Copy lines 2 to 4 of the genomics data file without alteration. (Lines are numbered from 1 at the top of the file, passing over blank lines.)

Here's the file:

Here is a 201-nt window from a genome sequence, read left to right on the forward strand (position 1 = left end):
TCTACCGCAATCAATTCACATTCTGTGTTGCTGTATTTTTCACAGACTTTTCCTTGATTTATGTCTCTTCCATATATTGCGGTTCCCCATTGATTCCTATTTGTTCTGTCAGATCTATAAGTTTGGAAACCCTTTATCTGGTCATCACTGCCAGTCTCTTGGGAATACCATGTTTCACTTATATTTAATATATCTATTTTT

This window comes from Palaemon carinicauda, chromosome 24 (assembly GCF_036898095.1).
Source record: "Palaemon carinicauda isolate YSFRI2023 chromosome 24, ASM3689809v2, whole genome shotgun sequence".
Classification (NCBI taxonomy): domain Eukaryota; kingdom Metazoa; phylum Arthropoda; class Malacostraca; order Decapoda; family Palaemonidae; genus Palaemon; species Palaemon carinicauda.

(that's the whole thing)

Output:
TCTACCGCAATCAATTCACATTCTGTGTTGCTGTATTTTTCACAGACTTTTCCTTGATTTATGTCTCTTCCATATATTGCGGTTCCCCATTGATTCCTATTTGTTCTGTCAGATCTATAAGTTTGGAAACCCTTTATCTGGTCATCACTGCCAGTCTCTTGGGAATACCATGTTTCACTTATATTTAATATATCTATTTTT

This window comes from Palaemon carinicauda, chromosome 24 (assembly GCF_036898095.1).
Source record: "Palaemon carinicauda isolate YSFRI2023 chromosome 24, ASM3689809v2, whole genome shotgun sequence".